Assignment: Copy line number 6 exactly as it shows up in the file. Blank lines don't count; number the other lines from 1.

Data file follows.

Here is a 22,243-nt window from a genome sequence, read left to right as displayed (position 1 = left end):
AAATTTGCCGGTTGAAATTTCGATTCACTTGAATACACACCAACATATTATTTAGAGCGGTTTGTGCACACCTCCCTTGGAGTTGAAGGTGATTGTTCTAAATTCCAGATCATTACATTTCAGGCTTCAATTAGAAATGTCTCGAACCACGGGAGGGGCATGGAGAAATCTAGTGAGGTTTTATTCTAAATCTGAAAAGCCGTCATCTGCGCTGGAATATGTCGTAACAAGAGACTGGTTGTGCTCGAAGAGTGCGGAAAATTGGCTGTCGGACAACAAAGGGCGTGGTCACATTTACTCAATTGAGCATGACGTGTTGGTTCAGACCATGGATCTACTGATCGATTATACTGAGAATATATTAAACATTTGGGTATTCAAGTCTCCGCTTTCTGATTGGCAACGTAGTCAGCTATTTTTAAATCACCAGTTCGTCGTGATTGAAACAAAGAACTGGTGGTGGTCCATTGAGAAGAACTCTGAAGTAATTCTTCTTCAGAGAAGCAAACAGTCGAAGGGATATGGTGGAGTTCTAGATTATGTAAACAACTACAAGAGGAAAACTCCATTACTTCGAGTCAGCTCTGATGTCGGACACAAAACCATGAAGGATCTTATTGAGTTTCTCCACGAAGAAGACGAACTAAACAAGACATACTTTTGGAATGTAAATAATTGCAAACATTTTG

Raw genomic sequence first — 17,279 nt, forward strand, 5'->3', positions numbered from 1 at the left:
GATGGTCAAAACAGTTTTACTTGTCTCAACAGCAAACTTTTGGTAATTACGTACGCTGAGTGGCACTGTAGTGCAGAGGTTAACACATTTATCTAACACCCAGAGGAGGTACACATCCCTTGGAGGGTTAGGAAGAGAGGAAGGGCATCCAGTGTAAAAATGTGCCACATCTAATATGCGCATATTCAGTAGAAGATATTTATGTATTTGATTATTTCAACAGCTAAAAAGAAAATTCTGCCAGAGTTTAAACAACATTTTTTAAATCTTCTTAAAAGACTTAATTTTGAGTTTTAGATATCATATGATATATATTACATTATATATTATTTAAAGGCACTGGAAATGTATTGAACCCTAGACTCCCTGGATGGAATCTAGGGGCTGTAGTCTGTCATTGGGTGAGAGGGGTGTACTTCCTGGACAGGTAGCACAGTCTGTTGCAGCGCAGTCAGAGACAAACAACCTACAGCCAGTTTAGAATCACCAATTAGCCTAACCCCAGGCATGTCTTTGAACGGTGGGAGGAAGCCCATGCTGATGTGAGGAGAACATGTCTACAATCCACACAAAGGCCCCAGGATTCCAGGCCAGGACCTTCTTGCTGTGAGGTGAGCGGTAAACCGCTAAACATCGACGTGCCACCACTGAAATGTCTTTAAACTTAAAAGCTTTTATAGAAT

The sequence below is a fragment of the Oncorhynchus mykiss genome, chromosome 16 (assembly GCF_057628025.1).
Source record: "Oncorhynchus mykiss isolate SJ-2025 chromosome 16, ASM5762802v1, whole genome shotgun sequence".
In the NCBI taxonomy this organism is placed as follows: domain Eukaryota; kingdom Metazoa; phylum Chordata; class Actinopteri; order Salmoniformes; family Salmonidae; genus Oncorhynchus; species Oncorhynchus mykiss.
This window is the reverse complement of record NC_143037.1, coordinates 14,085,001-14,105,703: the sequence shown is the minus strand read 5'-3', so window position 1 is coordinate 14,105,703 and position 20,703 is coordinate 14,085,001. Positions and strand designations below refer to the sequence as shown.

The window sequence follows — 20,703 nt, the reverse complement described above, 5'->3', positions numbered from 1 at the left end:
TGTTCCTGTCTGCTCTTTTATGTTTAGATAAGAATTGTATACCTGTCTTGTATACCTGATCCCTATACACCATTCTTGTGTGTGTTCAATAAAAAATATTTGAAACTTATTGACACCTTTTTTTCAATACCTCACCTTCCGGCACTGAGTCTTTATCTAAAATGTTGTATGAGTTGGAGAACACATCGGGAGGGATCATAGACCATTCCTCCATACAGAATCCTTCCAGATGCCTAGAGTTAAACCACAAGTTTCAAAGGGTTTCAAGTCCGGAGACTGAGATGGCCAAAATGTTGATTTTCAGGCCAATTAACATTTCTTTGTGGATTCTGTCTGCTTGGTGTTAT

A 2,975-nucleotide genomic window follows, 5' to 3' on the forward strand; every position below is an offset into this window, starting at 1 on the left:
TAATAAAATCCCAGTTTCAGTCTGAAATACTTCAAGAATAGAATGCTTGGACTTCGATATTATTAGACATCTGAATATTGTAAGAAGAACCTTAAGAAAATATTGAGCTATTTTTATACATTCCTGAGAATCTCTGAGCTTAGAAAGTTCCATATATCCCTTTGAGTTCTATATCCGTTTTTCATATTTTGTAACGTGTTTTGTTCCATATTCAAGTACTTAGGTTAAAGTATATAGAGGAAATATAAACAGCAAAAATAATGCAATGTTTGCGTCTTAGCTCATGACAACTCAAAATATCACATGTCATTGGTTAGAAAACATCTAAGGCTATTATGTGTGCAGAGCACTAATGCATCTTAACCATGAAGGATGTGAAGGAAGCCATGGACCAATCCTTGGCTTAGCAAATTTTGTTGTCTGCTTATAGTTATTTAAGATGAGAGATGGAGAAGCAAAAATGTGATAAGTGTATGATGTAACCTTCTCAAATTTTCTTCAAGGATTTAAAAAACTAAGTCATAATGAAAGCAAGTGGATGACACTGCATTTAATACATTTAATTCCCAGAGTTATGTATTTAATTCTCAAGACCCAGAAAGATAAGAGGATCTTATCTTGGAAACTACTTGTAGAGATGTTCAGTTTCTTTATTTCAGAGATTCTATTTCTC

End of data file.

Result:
Source record: "Oncorhynchus mykiss isolate SJ-2025 chromosome 16, ASM5762802v1, whole genome shotgun sequence".